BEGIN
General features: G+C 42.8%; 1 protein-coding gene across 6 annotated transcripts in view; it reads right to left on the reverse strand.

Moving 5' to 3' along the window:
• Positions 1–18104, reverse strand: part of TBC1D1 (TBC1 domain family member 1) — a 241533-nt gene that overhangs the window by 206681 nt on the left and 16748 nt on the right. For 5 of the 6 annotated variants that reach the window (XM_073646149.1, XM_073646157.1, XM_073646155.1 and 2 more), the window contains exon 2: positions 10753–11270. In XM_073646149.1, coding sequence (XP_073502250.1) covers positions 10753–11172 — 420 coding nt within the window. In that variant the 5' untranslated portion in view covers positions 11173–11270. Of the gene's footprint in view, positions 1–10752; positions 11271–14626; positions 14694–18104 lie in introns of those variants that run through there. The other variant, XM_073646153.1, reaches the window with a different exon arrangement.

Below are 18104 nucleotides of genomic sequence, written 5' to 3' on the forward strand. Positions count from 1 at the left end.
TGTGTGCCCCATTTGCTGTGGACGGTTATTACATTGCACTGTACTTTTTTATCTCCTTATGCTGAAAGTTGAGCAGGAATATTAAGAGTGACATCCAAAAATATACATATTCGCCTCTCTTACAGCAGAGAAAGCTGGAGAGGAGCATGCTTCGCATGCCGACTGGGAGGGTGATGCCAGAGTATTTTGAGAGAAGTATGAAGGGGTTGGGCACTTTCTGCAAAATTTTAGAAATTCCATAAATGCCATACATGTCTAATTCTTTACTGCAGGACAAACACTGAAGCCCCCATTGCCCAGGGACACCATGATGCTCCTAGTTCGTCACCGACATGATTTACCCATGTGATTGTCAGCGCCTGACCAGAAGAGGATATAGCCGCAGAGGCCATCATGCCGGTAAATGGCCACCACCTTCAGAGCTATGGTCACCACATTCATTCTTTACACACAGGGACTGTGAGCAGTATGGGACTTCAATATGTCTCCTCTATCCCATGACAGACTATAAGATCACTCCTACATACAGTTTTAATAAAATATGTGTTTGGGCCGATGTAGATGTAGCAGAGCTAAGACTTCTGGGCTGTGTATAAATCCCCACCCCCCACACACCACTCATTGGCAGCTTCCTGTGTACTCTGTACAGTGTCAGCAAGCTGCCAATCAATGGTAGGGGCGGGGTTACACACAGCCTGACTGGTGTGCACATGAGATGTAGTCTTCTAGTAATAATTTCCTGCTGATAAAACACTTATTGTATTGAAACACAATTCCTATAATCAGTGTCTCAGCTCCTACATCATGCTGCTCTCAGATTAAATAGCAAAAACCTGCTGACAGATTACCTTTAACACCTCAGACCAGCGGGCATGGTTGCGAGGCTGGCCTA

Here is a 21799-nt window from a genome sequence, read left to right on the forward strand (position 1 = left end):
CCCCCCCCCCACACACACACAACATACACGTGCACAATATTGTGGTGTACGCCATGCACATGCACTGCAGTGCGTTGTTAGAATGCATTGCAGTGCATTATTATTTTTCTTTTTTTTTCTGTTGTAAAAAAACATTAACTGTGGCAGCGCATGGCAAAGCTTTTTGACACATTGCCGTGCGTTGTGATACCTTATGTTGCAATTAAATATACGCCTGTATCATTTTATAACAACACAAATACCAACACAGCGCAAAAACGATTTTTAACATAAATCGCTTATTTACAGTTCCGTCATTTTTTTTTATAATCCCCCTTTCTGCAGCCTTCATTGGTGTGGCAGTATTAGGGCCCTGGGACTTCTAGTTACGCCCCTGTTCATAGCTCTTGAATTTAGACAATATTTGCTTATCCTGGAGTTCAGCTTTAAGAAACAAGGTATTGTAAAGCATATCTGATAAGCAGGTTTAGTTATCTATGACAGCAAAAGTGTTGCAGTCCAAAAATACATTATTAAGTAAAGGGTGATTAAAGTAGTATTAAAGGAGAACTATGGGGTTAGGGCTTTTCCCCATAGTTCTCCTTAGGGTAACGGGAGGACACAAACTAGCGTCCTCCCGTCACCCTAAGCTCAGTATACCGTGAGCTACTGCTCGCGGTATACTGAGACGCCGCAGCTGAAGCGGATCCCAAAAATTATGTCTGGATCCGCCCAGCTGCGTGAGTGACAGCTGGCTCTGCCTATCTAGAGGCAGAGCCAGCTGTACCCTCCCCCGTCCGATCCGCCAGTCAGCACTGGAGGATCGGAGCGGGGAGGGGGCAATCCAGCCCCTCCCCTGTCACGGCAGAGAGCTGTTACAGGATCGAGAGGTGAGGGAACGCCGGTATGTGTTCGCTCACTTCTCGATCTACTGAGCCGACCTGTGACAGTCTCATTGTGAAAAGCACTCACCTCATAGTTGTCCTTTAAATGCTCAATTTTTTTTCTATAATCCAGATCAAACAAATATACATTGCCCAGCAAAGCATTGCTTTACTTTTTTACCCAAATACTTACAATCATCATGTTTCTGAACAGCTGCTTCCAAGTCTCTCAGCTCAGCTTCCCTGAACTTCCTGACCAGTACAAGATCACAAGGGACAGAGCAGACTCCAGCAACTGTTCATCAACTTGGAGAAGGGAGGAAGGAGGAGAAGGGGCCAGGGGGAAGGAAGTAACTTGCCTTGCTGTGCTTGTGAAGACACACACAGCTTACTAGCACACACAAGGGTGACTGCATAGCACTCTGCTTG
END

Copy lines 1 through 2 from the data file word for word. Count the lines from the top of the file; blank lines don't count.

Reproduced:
General features: G+C 42.8%; 1 protein-coding gene across 6 annotated transcripts in view; it reads right to left on the reverse strand.

Moving 5' to 3' along the window: